The Nova Scotia Department of Environment says it is still investigating the Oct. 21 effluent leak from the Northern Pulp pipeline.
"We won't be able to provide information today on the size of the leak or what happened in this incident," said provincial spokesperson Rachel Boomer.
Boomer's comments have been made in response to calls for information from Friends of the Northumberland Strait, a group that is opposed to Northern Pulp's plan of disposing treated effluent into the Northumberland Strait.
"How much effluent leaked, what was the composition of the effluent, why was the pipe break undetected by the company, did the effluent reach the East River, is there any Federal involvement in the investigation — these are some of the questions we have," Jill Graham-Scanlan of Friends of the Northumberland Strait wrote in a media release sent out Feb. 5.
In June 2014 the same pipeline broke, spilling out 47 million litres effluent into nearby wetlands on Pictou Landing First Nation territory. The company pleaded guilty to a charge under the Federal Fisheries Act and was subsequently fined $225,000. In her comments, Boomer noted that department investigations into the 2014 took one year to complete.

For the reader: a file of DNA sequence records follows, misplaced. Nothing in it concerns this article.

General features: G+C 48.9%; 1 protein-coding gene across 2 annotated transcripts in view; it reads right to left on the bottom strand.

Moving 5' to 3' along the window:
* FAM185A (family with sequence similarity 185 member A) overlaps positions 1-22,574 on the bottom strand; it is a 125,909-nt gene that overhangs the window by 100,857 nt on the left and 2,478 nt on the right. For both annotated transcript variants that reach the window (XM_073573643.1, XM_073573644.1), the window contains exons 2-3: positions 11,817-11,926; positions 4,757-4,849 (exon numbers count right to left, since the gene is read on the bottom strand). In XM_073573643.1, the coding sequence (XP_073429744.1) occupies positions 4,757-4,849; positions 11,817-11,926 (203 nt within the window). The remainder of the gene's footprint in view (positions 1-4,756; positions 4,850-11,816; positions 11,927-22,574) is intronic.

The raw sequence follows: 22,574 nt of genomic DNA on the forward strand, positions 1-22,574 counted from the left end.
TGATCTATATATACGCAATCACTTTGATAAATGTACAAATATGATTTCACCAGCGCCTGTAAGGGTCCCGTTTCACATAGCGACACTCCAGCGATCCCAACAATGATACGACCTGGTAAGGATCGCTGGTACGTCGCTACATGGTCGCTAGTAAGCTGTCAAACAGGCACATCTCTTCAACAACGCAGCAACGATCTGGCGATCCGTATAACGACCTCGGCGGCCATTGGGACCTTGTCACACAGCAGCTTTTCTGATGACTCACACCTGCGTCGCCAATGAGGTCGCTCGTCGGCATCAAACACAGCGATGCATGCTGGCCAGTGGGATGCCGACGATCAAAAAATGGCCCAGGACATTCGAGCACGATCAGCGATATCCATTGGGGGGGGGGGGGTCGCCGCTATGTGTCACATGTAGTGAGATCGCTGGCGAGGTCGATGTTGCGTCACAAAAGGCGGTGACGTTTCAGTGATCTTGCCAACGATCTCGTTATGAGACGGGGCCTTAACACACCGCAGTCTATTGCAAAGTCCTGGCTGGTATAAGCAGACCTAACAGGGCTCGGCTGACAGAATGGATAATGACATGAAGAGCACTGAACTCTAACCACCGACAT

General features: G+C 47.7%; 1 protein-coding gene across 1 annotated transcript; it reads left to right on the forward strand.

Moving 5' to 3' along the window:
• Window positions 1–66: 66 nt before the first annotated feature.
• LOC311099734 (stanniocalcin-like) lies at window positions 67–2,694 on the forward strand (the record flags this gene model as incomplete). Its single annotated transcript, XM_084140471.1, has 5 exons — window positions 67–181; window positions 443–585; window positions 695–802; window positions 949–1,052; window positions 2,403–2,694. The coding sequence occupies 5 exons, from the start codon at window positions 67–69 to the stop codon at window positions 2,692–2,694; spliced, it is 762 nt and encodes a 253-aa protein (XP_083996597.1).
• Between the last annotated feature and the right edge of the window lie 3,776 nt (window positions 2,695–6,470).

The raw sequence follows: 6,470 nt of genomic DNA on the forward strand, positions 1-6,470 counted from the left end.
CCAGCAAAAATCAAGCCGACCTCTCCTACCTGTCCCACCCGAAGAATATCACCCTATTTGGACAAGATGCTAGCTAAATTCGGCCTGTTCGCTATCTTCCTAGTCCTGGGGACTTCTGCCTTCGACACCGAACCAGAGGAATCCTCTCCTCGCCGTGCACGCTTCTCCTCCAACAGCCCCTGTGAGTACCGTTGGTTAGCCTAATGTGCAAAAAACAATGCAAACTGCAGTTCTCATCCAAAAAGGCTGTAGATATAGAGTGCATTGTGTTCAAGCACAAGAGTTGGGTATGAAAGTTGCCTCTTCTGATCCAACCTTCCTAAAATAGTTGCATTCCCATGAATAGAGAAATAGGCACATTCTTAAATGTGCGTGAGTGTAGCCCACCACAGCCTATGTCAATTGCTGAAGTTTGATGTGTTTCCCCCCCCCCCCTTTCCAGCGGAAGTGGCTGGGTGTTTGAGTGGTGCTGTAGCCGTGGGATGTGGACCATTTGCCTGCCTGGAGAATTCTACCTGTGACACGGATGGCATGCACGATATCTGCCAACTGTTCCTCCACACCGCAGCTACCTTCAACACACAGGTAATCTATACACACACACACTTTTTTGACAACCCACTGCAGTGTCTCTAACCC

"We would be happy to provide this information once the investigation is complete," said Boomer of the current investigation into the 2018 leak.
As for federal involvement, Boomer told The News in an email that there is none.
For their part, Northern Pulp says that the 2018 leak was "very small in size," and the result of a break in a fibreglass joint. Mill spokesperson Kathy Cloutier added this was the technology of the day in the 1960s and that the proposed new treatment facility will have fusion-welded joints that “are leak proof and as strong as the pipeline itself.”
According to Cloutier, the 2018 leak was “contained promptly and transported to the Boat Harbour facility where it was then treated and released into the Northumberland Strait via the existing system and route.”
As for whether Northern Pulp was in compliance with its industry approval requirements of regular pipeline inspections, Boomer said that a Northern Pulp report dated March 22 of last year indicated the pipeline inspection activities for 2017 were satisfactory.
With files from the Canadian Press